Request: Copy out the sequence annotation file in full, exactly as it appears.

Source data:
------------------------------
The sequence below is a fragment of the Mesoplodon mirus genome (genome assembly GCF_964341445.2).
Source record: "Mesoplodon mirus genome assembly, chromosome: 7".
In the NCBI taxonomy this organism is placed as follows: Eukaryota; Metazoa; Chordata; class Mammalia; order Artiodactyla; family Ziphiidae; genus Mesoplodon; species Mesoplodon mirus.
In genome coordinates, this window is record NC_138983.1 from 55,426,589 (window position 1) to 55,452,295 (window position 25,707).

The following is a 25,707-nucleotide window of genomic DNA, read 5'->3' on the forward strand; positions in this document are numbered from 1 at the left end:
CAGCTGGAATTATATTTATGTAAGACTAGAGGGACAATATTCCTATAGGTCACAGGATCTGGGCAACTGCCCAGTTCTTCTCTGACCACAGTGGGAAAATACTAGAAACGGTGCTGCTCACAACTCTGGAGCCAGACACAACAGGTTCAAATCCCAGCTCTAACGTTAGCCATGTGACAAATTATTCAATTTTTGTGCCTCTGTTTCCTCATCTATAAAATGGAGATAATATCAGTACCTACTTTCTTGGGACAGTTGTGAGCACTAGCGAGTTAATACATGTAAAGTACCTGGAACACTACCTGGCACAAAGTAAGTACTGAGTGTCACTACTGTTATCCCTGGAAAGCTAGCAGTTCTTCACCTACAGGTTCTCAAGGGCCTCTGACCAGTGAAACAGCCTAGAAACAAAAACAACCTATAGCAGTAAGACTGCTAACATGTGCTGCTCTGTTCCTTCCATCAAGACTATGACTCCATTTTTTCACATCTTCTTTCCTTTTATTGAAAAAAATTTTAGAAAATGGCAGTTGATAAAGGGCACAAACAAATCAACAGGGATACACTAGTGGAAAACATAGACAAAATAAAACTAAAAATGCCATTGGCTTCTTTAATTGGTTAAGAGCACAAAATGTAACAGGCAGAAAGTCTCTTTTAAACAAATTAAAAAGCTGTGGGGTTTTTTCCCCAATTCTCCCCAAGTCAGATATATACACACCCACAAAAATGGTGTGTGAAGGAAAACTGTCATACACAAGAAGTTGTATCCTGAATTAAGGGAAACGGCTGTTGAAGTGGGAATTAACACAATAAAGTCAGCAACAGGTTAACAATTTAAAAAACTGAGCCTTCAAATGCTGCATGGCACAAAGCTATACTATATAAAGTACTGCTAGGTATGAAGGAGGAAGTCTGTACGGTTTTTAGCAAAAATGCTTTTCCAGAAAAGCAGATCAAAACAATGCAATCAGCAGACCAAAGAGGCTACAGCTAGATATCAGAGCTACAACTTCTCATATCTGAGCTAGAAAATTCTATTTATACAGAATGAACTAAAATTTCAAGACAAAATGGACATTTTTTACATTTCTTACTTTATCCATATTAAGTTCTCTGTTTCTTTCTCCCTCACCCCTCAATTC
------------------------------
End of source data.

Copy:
The sequence below is a fragment of the Mesoplodon mirus genome (genome assembly GCF_964341445.2).
Source record: "Mesoplodon mirus genome assembly, chromosome: 7".
In the NCBI taxonomy this organism is placed as follows: Eukaryota; Metazoa; Chordata; class Mammalia; order Artiodactyla; family Ziphiidae; genus Mesoplodon; species Mesoplodon mirus.
In genome coordinates, this window is record NC_138983.1 from 55,426,589 (window position 1) to 55,452,295 (window position 25,707).

The following is a 25,707-nucleotide window of genomic DNA, read 5'->3' on the forward strand; positions in this document are numbered from 1 at the left end:
CAGCTGGAATTATATTTATGTAAGACTAGAGGGACAATATTCCTATAGGTCACAGGATCTGGGCAACTGCCCAGTTCTTCTCTGACCACAGTGGGAAAATACTAGAAACGGTGCTGCTCACAACTCTGGAGCCAGACACAACAGGTTCAAATCCCAGCTCTAACGTTAGCCATGTGACAAATTATTCAATTTTTGTGCCTCTGTTTCCTCATCTATAAAATGGAGATAATATCAGTACCTACTTTCTTGGGACAGTTGTGAGCACTAGCGAGTTAATACATGTAAAGTACCTGGAACACTACCTGGCACAAAGTAAGTACTGAGTGTCACTACTGTTATCCCTGGAAAGCTAGCAGTTCTTCACCTACAGGTTCTCAAGGGCCTCTGACCAGTGAAACAGCCTAGAAACAAAAACAACCTATAGCAGTAAGACTGCTAACATGTGCTGCTCTGTTCCTTCCATCAAGACTATGACTCCATTTTTTCACATCTTCTTTCCTTTTATTGAAAAAAATTTTAGAAAATGGCAGTTGATAAAGGGCACAAACAAATCAACAGGGATACACTAGTGGAAAACATAGACAAAATAAAACTAAAAATGCCATTGGCTTCTTTAATTGGTTAAGAGCACAAAATGTAACAGGCAGAAAGTCTCTTTTAAACAAATTAAAAAGCTGTGGGGTTTTTTCCCCAATTCTCCCCAAGTCAGATATATACACACCCACAAAAATGGTGTGTGAAGGAAAACTGTCATACACAAGAAGTTGTATCCTGAATTAAGGGAAACGGCTGTTGAAGTGGGAATTAACACAATAAAGTCAGCAACAGGTTAACAATTTAAAAAACTGAGCCTTCAAATGCTGCATGGCACAAAGCTATACTATATAAAGTACTGCTAGGTATGAAGGAGGAAGTCTGTACGGTTTTTAGCAAAAATGCTTTTCCAGAAAAGCAGATCAAAACAATGCAATCAGCAGACCAAAGAGGCTACAGCTAGATATCAGAGCTACAACTTCTCATATCTGAGCTAGAAAATTCTATTTATACAGAATGAACTAAAATTTCAAGACAAAATGGACATTTTTTACATTTCTTACTTTATCCATATTAAGTTCTCTGTTTCTTTCTCCCTCACCCCTCAATTC